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Marcus W. Rougeau v. Gary Swarthout

January 23, 2013



Plaintiff is a state prisoner proceeding pro se and in forma pauperis with an action filed pursuant to 42 U.S.C. § 1983. This action is proceeding on plaintiff's first amended complaint, filed September 22, 2011. Plaintiff claims that the four defendants named in his first amended complaint are violating his Eighth Amendment rights by failing to protect him from a substantial risk of harm he faces caused by his excessive snoring, which is the result of obstructive sleep apnea. The matter is before the court on defendants' motion to dismiss pursuant to Fed. R. Civ. P. 12(b)(6).


Rule 12(b)(6) of the Federal Rules of Civil Procedures provides for motions to dismiss for "failure to state a claim upon which relief can be granted." Fed. R. Civ. P. 12(b)(6). In considering a motion to dismiss pursuant to Fed. R. Civ. P. 12(b)(6), the court must accept as true the allegations of the complaint in question, Erickson v. Pardus, 551 U.S. 89, 127 S.Ct. 2197 (2007), and construe the pleading in the light most favorable to the plaintiff. Scheuer v. Rhodes, 416 U.S. 232, 236 (1974). In order to survive dismissal for failure to state a claim a complaint must contain more than "a formulaic recitation of the elements of a cause of action;" it must contain factual allegations sufficient "to raise a right to relief above the speculative level." Bell Atlantic Corp. v. Twombly, 550 U.S. 544, 554 (2007). However, "[s]pecific facts are not necessary; the statement [of facts] need only '"give the defendant fair notice of what the . . . claim is and the grounds upon which it rests."'" Erickson, 551 U.S. 89, 127 S.Ct. at 2200 (quoting Bell Atlantic at 554, in turn quoting Conley v. Gibson, 355 U.S. 41, 47 (1957).


Plaintiff's amended complaint contains the following allegations. On March 18, 2008, plaintiff was diagnosed with obstructive sleep apnea. First Amended Complaint, filed September 22, 2011, at 4. The condition causes him to snore very loudly. Id. As a result, he has suffered several attacks and is not getting the proper sleep. Id. On April 16, 2008, he was issued a C-PAP machine, and the machine was adjusted on October 4, 2008, but the machine has not helped his snoring. Plaintiff has been told by a doctor that "they do not do surgery for obstructive sleep apnea . . . to stop . . . snoring." Id. at 3. He seeks an order requiring defendants to provide him with a single cell. Id.

Exhibits appended to the first amended complaint, show, inter alia, that plaintiff filed a petition for writ of habeas corpus in the Solano County Superior Court seeking single cell placement. That petition was denied by the superior court on January 14, 2011. Subsequent petitions filed in the California Court of Appeal for the First Appellate District and the California Supreme Court were denied by orders filed February 3, 2011 and April 13, 2011, respectively.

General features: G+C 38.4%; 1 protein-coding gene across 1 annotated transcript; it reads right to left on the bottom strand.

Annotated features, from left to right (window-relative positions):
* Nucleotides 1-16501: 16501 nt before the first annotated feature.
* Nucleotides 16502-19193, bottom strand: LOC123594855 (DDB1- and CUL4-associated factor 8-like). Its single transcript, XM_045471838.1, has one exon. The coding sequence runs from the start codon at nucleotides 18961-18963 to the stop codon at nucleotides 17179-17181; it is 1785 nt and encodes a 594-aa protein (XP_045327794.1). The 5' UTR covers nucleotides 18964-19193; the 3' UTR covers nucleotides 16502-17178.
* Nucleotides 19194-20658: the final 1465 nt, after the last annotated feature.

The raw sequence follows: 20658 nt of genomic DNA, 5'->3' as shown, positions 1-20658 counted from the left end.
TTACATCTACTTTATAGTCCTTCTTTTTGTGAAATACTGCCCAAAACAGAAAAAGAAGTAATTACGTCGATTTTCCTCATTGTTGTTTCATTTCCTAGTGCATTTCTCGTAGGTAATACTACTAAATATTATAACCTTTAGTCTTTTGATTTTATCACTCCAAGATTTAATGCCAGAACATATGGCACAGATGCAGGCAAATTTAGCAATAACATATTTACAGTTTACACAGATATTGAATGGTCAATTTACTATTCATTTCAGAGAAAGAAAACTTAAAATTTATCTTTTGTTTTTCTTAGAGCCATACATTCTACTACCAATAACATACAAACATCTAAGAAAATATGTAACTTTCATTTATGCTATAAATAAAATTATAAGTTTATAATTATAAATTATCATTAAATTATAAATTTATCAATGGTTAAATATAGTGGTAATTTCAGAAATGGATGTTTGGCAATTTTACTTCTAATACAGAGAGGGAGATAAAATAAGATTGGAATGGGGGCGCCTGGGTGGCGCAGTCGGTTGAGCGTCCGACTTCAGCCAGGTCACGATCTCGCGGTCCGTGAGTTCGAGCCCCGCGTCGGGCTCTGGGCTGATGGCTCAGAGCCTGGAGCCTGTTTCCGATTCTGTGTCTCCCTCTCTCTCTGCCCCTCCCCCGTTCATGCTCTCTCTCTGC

Defendants seek dismissal of this action on the grounds that (1) plaintiff's claims are barred by res judicata, collateral estoppel, and the Rooker-Feldman doctrine (2) plaintiff has failed to allege any misconduct by defendant Swarthout; and (3) defendants Rallos and Walker were not deliberately indifferent to any serious medical need. For the reasons set forth infra, this action is barred by the doctrine of res judicata. The court will not, therefore reach defendants' remaining arguments.

Under the doctrine of res judicata, "'[a] final judgment on the merits bars a subsequent action between the same parties or their privies over the same cause of action.'" The Fund for Animals, Inc. v. Lujan, 962 F.2d 1391, 1398 (9th Cir. 1992), quoting Davis & Cox v. Summa Corp., 751 F.2d 1507, 1518 (9th Cir. 1985). The doctrine of res judicata consists of two concepts, issue preclusion, or collateral estoppel, and claim preclusion. Migra v. Warren City School District Board of Education, 465 U.S. 75, 77 n.1 (1984). "Issue preclusion refers to the effect of a judgment in foreclosing relitigation of a matter that has been litigated and decided." Id. "Claim preclusion bars the assertion of any theory of recovery that could have been asserted in the first action." Fund for Animals, at 1398, citing Robi v. Five Platters, Inc., 838 F.2d 318, 322 (9th Cir. 1988).

The Ninth Circuit has held that a prior judgment in a state habeas proceeding may have res judicata effect in a subsequent § 1983 action if the state habeas court afforded "a full and fair opportunity for the issue to be heard and determined under federal standards." Silverton v. Dept. of Treasury, 644 F.2d 1341, 1345-47 (9th Cir. 1981). When a state court judgment is the source of the claimed res judicata, 28 U.S.C. § 1738 provides that "a federal court must give the state court judgment the same full faith and credit as it would be entitled to in the courts of the state in which it was entered." Allen v. McCurry, 449 U.S. 90, 96 (1980).

Under California law, the application of res judicata depends upon three factors:

(1) whether there is a final judgment on the merits in the earlier proceeding; (2) whether the claims made in the subsequent action were litigated and decided in the first proceeding, or could have been; and (3) whether the parties against whom the principle is invoked were parties to the first adjudication or are in privity with such parties. Bernhard v. Bank of America Nat. Trust & Savings Assn., 19 Cal. 2d 807 (1942).

The concept of res judicata as applied in California also focuses on the "primary right" involved.

[i]f two actions involve the same injury to the plaintiff and the same wrong by the defendant then the same primary right is at stake even if in the second suit the plaintiff pleads different theories of recovery, seeks different ...

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